AFP Fellowship Mentorship Experience
I joined the 2018 AFP Fellowship program to increase my knowledge in fundraising and for the mentorship opportunity. I was fortunate to be mentored by Joan Blight, who has over 30 years of experience. Over the past 7 months, Joan and I met several times and I am grateful for her guidance. We decided to share our mentorship experience by answering the questions below.
What was the reason you agreed to participate as a mentee/mentor for the 2018 AFP Fellowship?
Sharon: For me, the mentorship was the most appealing part of the program for my professional development. I was excited to learn that Joan Blight would be my mentor. She is a well respected professional/fundraiser/leader and has the strategic and corporate experience that I hoped to learn.
Joan: I seek to learn more about Indigenous culture and what we can learn from one another about philanthropy. The Indigenous population is under represented in the field of fund development, so I welcomed the opportunity to mentor Sharon, the only Indigenous fellow in this program.
What has the experience taught you as a mentee/mentor?
Sharon: Through this positive mentorship experience I learned how valuable good governance is for organizations in achieving their fundraising goals. A good example of this, is having the board and leadership clearly committed and engaged. With Joan’s wealth of knowledge and insight, I felt that I could have used many more months to spend time learning from her.
Joan: There is a real difference between mentoring and directing. Sometimes it is a very fine line. If a suggestion I offered was not accepted, I learned to leave it alone.
How can diversity and inclusion be encouraged in the sector?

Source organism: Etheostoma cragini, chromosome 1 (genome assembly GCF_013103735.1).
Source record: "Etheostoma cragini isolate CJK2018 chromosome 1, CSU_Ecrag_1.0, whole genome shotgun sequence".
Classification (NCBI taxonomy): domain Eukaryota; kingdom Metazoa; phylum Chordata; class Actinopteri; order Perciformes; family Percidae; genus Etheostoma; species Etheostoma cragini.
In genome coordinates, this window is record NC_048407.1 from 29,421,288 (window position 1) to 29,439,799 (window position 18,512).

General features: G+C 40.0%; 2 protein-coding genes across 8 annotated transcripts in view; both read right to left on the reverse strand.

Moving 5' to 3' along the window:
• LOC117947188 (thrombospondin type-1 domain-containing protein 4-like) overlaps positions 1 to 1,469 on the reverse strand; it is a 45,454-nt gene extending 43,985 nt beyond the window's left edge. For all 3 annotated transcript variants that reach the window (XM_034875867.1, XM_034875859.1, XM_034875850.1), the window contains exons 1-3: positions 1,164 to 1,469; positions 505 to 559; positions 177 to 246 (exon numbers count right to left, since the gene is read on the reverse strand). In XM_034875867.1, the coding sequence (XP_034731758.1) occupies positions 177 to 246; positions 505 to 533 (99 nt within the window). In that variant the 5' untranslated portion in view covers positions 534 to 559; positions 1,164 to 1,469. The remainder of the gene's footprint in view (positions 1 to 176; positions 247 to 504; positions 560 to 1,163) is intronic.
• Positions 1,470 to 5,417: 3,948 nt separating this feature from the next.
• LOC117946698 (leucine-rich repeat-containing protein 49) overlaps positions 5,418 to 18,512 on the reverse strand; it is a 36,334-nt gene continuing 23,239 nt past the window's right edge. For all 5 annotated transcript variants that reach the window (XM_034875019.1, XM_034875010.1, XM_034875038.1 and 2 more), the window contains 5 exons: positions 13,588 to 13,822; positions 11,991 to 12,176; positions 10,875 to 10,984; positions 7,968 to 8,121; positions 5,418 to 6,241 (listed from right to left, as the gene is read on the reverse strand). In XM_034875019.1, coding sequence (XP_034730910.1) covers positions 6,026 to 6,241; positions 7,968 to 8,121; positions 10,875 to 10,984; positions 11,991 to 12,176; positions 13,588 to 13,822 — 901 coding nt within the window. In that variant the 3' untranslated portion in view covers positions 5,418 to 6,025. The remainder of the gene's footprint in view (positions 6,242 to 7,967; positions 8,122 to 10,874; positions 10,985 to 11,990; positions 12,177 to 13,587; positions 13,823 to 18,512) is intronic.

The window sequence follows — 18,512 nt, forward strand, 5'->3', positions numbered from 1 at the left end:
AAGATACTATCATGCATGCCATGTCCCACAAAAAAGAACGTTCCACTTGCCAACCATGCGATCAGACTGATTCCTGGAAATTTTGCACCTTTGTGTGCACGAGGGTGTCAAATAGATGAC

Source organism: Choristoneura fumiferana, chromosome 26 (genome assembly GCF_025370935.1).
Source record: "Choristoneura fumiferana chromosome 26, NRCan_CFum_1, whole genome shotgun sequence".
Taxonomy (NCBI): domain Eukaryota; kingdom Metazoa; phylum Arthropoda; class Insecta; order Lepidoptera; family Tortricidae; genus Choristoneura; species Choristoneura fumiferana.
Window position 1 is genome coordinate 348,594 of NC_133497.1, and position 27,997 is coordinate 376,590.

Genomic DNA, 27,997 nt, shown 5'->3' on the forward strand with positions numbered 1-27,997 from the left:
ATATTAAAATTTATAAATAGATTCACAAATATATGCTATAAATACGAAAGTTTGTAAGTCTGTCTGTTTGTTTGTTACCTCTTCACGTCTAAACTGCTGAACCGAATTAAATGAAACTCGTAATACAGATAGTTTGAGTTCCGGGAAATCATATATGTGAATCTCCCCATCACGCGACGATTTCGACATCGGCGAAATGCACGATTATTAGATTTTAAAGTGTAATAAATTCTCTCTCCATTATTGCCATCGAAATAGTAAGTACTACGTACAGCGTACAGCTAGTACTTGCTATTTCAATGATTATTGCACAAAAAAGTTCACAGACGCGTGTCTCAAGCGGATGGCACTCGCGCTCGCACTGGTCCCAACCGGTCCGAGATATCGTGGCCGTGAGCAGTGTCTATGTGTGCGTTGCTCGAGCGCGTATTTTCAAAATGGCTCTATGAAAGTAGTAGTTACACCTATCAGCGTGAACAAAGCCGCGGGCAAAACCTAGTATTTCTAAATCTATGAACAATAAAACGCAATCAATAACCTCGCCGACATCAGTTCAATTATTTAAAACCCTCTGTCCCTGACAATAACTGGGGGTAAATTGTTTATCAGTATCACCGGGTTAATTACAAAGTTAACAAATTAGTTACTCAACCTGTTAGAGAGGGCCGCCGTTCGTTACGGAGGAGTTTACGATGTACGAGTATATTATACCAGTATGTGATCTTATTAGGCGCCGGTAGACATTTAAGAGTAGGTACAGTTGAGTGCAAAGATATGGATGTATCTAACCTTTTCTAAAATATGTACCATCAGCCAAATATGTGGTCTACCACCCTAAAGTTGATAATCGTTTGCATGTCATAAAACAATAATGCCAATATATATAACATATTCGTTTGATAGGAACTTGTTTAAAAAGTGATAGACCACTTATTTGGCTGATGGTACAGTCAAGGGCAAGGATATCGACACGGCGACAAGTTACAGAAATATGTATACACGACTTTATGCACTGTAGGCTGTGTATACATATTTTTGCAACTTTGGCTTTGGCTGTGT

Sharon: I believe we can learn so much by including diverse perspectives and voices into the work of the philanthropic sector. Mentorship is an important way in developing valuable connections. In this fellowship, I have met many talented fellows who are working for the advancement of diversity and inclusion. I would like to see the more opportunities for mentorship and leadership development.
Joan: I think we need to listen and learn from Indigenous people and new Canadians. Are they interested in this sector? What is their passion? Are Indigenous individuals interested in working in Indigenous-led organizations? non-Indigenous-led organizations? What about new Canadians? What is important to them in the workplace?
Ways of encouraging diversity and inclusion:
- through formalized means such as presentations to organizations’ senior management and engaging human resource personnel
- through “shared learning” presentations to professional associations such as AFP
- through mentorship opportunities such as this one
- through networking with colleagues
Sharon Redsky is First Nation member of Shoal Lake #40 and development coordinator with Dakota Ojibway Child and Family Services.